When I’m watching videos of ISIS destroying ancient statues or news coverage of the wars in Yemen, Libya, Syria, and Iraq, I’m thinking about other “victims” of the current turmoil in the Middle East–my students at the American University of Beirut. Every day, their futures are being mapped out by bullets and bombs, and their hopes and dreams hijacked by widespread violence, rampant corruption, and the appallingfailure of the international community to put an end to the Syrian war.
Being in college is hard enough, but imagine studying for a bachelors degree and living away from home for the first time with violence breaking out in all directions. ISIS and the army exchanging gunfire on the border with Syria. Deadly shells detonating on the border with Israel. Suicide bombers exploding in the heart of Beirut. Political deadlock that has left Lebanon without a president for almost a year. No wonder it’s hard for so many students to focus in class.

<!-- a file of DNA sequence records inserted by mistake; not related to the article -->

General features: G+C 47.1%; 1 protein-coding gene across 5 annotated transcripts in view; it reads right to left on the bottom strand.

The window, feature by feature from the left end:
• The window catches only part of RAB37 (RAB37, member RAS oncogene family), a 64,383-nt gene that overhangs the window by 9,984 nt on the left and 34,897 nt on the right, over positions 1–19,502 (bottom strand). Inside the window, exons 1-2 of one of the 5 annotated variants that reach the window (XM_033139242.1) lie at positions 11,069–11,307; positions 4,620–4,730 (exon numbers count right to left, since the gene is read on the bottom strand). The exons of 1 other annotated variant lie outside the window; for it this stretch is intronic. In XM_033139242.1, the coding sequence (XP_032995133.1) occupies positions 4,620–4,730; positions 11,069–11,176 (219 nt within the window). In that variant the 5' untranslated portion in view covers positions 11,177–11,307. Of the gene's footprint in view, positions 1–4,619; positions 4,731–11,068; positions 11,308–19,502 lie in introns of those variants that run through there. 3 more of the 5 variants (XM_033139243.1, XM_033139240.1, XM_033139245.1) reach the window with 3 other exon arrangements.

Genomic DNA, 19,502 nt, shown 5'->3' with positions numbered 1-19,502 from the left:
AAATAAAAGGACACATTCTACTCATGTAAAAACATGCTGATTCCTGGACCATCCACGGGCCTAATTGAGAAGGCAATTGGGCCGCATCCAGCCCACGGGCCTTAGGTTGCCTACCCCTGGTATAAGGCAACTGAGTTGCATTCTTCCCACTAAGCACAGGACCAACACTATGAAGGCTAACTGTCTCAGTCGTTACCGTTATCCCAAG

Some of my students are Syrian refugees–whose trauma from the war back home is magnified by the unwelcome treatment they receive in Beirut. Others are Palestinian refugees, who have known nothing but displacement since birth. The majority are Lebanese, whose parents not so long ago were embroiled in a brutal civil war–that many believe never really ended.
ISIS fighters make regular guest appearances in my students’ creative assignments, and close friends who died in bomb blasts in Beirut cry out for peace from beyond the grave. When my students and I read Plato’s Republic, I invite them to imagine themselves as philosopher kings of Lebanon–and ask them what their first order of business would be. A common response? “Burn it to the ground!” And after that? “Walk away,” they say.